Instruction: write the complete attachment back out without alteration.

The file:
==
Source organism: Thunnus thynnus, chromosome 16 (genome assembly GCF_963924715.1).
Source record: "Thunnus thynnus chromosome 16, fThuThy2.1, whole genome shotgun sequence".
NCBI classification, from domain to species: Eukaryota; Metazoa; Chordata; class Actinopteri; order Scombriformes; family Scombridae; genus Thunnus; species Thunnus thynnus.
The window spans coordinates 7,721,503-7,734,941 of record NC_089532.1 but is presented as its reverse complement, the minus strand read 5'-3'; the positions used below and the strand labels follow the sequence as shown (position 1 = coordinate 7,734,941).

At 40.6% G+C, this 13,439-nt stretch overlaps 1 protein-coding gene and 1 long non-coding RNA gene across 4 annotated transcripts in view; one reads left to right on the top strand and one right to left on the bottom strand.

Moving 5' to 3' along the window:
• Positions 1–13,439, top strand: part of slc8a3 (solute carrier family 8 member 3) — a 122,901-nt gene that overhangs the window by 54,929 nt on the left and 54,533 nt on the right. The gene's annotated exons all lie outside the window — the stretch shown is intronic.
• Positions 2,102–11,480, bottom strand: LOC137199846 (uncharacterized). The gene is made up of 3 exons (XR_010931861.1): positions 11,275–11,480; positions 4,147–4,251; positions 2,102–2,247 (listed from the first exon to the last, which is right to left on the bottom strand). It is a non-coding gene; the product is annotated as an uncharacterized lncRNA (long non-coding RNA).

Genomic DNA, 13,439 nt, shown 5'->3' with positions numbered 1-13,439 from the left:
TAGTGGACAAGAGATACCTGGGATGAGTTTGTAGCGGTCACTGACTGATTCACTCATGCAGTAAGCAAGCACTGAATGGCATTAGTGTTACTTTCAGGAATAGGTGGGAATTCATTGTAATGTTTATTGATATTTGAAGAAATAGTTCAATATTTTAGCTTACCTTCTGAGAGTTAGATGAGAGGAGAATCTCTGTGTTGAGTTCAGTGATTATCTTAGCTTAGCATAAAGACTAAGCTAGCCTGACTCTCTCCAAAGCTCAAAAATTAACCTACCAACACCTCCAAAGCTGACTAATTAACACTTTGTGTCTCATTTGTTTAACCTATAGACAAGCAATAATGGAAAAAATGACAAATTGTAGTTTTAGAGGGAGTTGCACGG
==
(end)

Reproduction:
Source organism: Thunnus thynnus, chromosome 16 (genome assembly GCF_963924715.1).
Source record: "Thunnus thynnus chromosome 16, fThuThy2.1, whole genome shotgun sequence".
NCBI classification, from domain to species: Eukaryota; Metazoa; Chordata; class Actinopteri; order Scombriformes; family Scombridae; genus Thunnus; species Thunnus thynnus.
The window spans coordinates 7,721,503-7,734,941 of record NC_089532.1 but is presented as its reverse complement, the minus strand read 5'-3'; the positions used below and the strand labels follow the sequence as shown (position 1 = coordinate 7,734,941).

At 40.6% G+C, this 13,439-nt stretch overlaps 1 protein-coding gene and 1 long non-coding RNA gene across 4 annotated transcripts in view; one reads left to right on the top strand and one right to left on the bottom strand.

Moving 5' to 3' along the window:
• Positions 1–13,439, top strand: part of slc8a3 (solute carrier family 8 member 3) — a 122,901-nt gene that overhangs the window by 54,929 nt on the left and 54,533 nt on the right. The gene's annotated exons all lie outside the window — the stretch shown is intronic.
• Positions 2,102–11,480, bottom strand: LOC137199846 (uncharacterized). The gene is made up of 3 exons (XR_010931861.1): positions 11,275–11,480; positions 4,147–4,251; positions 2,102–2,247 (listed from the first exon to the last, which is right to left on the bottom strand). It is a non-coding gene; the product is annotated as an uncharacterized lncRNA (long non-coding RNA).

Genomic DNA, 13,439 nt, shown 5'->3' with positions numbered 1-13,439 from the left:
TAGTGGACAAGAGATACCTGGGATGAGTTTGTAGCGGTCACTGACTGATTCACTCATGCAGTAAGCAAGCACTGAATGGCATTAGTGTTACTTTCAGGAATAGGTGGGAATTCATTGTAATGTTTATTGATATTTGAAGAAATAGTTCAATATTTTAGCTTACCTTCTGAGAGTTAGATGAGAGGAGAATCTCTGTGTTGAGTTCAGTGATTATCTTAGCTTAGCATAAAGACTAAGCTAGCCTGACTCTCTCCAAAGCTCAAAAATTAACCTACCAACACCTCCAAAGCTGACTAATTAACACTTTGTGTCTCATTTGTTTAACCTATAGACAAGCAATAATGGAAAAAATGACAAATTGTAGTTTTAGAGGGAGTTGCACGG